Next morning Grandpa actually seeks out Tibble’s company and they spend the day doing the boy’s favourite things – his ‘Top Three Days Out’ all in one.

That evening they get out the telescope Granny had given to Tibble and they watch the stars together. Tibble opens up a discussion about favourite (Top Three) Grannies, ‘Mine are granny who is dead. Granny Agnes who lives on top of the shoe shop. And the Granny in Little Red Riding Hood,’ he says and this acts as a release for Grandpa.

Wendy Meddour has created an enormously affecting tale of loss, grief and love. Her repeated use of ‘Top Threes’ throughout the narrative is genius, injecting just the right degree of gentle humour into her telling.

Daniel Egnéus reflects so well both the humour and poignancy of the story in his outstanding mixed media illustrations making you feel as though you want to hug both Tibble and Grandpa.

Yes it’s a book about coping with the death of a loved one but it’s also an outstandingly beautiful story about intergenerational love and its power to heal.

Mum’s Jumper

Mum’s Jumper
Jayde Perkin
Book Island

This is a book that explores the nature of grief.

A mother dies but for the child narrator and her dad, life must go on.
Her mother’s absence feels like a dark cloud that is always hovering close by, and makes concentration at school difficult. No matter how kind other people are, the overwhelming feeling is of being alone, angry even, at times.

Her father explains that the constant ache she feels is the way grief engulfs a person who has lost someone very dear to them; he too feels it.

While sorting out her mother’s belongings the girl comes upon a much-loved jumper. Along with her father’s words of solace, it’s adopting that snuggly warm garment that helps her begin to find a way through those dark days.

Grief, Dad says, ‘is like Mum’s jumper. The jumper stays the same size, but I will eventually grow into it.’

After some time, her world does enlarge around her grief and she feels able to put her treasured possession out of sight, safe in the knowledge that it, like her mother, will always be there; for she’s a part of everything and everywhere, and most important she’s there inside forever.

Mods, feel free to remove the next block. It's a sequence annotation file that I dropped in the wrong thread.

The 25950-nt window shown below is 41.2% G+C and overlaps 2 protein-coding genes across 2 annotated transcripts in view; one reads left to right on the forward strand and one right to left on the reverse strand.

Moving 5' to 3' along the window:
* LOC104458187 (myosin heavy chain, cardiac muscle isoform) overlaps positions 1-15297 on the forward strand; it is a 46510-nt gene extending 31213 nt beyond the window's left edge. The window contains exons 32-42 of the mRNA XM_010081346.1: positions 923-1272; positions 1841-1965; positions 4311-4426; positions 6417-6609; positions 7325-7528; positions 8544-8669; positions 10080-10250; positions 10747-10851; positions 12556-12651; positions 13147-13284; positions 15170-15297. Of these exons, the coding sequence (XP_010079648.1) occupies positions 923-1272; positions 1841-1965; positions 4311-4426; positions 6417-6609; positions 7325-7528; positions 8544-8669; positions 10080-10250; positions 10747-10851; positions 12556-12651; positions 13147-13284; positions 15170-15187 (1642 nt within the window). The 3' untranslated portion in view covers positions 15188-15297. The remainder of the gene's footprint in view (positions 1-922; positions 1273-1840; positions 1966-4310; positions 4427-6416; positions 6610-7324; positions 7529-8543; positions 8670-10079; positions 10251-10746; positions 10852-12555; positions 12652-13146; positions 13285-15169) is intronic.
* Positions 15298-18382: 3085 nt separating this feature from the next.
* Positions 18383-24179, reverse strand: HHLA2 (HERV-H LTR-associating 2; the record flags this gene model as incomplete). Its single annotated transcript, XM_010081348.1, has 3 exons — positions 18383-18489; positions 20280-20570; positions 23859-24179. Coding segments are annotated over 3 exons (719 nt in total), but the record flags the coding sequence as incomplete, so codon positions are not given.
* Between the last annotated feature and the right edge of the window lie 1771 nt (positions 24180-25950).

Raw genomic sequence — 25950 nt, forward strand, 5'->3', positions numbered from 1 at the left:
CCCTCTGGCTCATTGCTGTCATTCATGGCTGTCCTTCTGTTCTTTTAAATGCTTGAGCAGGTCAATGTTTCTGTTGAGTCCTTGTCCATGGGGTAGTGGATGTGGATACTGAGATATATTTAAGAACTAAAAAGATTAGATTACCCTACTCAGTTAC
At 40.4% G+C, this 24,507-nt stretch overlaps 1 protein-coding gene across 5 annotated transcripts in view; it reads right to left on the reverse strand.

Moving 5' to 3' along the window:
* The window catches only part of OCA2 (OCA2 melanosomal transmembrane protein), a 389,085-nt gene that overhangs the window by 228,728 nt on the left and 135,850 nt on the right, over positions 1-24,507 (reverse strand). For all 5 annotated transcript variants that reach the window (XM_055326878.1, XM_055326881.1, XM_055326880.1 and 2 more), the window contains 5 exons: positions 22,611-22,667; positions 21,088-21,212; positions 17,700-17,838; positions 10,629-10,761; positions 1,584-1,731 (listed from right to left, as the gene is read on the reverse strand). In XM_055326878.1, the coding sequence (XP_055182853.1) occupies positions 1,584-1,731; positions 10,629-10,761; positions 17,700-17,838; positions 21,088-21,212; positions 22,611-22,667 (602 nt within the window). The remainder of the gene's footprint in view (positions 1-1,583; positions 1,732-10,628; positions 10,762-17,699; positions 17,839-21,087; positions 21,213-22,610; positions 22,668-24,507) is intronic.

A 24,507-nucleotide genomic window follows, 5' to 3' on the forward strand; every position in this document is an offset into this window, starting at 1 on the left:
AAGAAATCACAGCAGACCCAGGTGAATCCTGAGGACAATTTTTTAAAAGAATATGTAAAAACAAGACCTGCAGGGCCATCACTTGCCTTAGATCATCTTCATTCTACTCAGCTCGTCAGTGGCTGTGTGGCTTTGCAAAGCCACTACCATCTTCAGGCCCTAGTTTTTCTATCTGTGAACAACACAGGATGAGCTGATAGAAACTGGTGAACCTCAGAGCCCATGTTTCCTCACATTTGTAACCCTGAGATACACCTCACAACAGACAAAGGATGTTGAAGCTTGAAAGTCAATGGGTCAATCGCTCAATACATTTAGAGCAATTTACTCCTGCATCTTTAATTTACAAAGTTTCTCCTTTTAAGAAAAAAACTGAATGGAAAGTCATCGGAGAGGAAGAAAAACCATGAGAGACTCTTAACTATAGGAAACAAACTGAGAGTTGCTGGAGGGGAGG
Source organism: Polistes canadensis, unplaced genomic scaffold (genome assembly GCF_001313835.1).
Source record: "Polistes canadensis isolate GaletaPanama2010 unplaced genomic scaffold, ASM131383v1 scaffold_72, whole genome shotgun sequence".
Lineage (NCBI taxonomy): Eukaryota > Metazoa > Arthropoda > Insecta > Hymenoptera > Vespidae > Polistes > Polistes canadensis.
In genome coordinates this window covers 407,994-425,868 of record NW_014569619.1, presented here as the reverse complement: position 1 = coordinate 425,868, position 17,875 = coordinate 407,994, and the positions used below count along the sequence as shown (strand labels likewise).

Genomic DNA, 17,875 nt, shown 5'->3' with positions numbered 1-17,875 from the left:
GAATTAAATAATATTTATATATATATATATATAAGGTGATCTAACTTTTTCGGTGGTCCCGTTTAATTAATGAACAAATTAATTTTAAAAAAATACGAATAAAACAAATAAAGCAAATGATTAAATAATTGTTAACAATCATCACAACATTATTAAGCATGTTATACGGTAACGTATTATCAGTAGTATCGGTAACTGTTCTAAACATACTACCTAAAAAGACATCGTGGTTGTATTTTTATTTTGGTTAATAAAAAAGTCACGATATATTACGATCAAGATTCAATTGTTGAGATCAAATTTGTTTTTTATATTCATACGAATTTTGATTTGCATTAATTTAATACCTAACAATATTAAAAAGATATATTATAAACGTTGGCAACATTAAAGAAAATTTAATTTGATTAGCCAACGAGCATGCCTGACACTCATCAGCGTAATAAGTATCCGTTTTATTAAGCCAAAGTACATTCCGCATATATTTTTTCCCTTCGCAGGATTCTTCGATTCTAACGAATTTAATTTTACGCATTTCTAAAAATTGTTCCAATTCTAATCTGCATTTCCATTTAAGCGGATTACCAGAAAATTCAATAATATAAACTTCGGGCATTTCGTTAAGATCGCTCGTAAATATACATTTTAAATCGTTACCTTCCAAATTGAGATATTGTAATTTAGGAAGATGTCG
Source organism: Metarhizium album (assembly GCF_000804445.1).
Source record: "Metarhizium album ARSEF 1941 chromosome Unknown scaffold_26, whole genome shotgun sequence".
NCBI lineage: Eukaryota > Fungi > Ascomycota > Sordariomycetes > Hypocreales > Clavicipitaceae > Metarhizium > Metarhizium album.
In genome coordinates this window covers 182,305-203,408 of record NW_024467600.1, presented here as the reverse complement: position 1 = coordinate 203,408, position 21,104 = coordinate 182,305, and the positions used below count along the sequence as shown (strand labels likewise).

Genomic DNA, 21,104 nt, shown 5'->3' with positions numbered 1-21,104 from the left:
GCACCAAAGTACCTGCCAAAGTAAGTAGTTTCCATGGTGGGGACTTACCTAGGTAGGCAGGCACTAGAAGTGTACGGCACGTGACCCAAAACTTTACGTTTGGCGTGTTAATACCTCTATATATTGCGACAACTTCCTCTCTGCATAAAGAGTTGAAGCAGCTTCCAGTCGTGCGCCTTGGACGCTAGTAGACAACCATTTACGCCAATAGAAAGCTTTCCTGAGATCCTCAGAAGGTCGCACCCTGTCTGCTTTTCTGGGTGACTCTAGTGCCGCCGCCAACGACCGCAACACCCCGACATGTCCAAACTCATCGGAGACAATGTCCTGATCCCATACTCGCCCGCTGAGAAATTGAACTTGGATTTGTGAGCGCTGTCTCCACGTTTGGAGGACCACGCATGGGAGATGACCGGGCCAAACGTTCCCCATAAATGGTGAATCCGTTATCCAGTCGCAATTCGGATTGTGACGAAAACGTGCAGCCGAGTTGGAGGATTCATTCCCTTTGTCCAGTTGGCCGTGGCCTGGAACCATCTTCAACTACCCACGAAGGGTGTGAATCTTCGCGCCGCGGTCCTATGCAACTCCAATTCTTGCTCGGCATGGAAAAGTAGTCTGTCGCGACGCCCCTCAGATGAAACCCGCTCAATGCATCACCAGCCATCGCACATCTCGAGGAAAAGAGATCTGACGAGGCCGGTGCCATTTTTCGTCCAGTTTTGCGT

Grief is a very personal thing and Jayde Perkins’ illustrations for this book are heartfelt. (Her own mother died of cancer) and here she puts into her art (and words) some of the feelings that a young grieving child might have.

I’d like to see this ultimately uplifting book in every primary classroom; and I’d definitely offer it to anybody who has, or knows, a young child coping with the loss of a parent or close family member.

The Immortal Jellyfish

The Immortal Jellyfish
Sang Miao
Flying Eye Books

‘A boy and his grandpa sat drawing one afternoon.’ So begins Sang Miao’s first book as both author and illustrator in which at the start we see the two together as they share a conversation about a special kind of jellyfish and immortality.

Not long after, the boy learns that his beloved grandfather has died and that night he feels lost.

In a dream his grandfather returns and takes him along on his very last journey, beneath the ocean to a yellow door.

Beyond the door is his destination, The Life Transfer City.

This dream world is a place where those who have died choose a spirit creature to become that will live on in memory. There, after meeting some of the other choosers, boy and old man must part company.

Miao’s dream world is alive with spirit animals and strange-looking fungi illustrated in an arresting colour palette giving a surreal feel to the whole place, a place wherein the end of life offers a new beginning as something or someone altogether different.

Whether or not reincarnation fits into your worldview, with its themes of death and rebirth, this is a powerful, uplifting story, told with the utmost sensitivity that should be of great help to grieving children and their families.

No Longer Alone

No Longer Alone
Joseph Coelho and Robyn Wilson-Owen
Egmont

My heart really went out to the so-called shy, quiet little girl narrator of this beautiful story.
Actually however, those who’ve called her either of these are wrong; it’s just that due to events that have gone before she just doesn’t feel like talking or being noisy.

Nor does she feel like running around in the park with her siblings;

instead she wants to be alone, even though her loving, understanding Dad encourages her to try and find the “old you, the get-up-and-go you. The loud –and-active you, the happy you, the you, you used to be,”

Dad’s comments open the floodgates  for an outpouring of feelings as his little daughter opens up about the things that worry her, upset her and make her feel alone.

As the two sit together something shifts inside our narrator and things begin to feel a bit different.

Then slowly, slowly she finds that she can be that chatty self with others as well as when she’s alone; and she can play with her sisters again, sharing feelings and imaginings, alone no more.

Joseph’s beautiful heartfelt, poetic telling is full of poignancy and Robyn Wilson-Owen captures the inherent turmoil and tenderness in the tale with her beautifully textured illustrations of a family whose loss is palpable.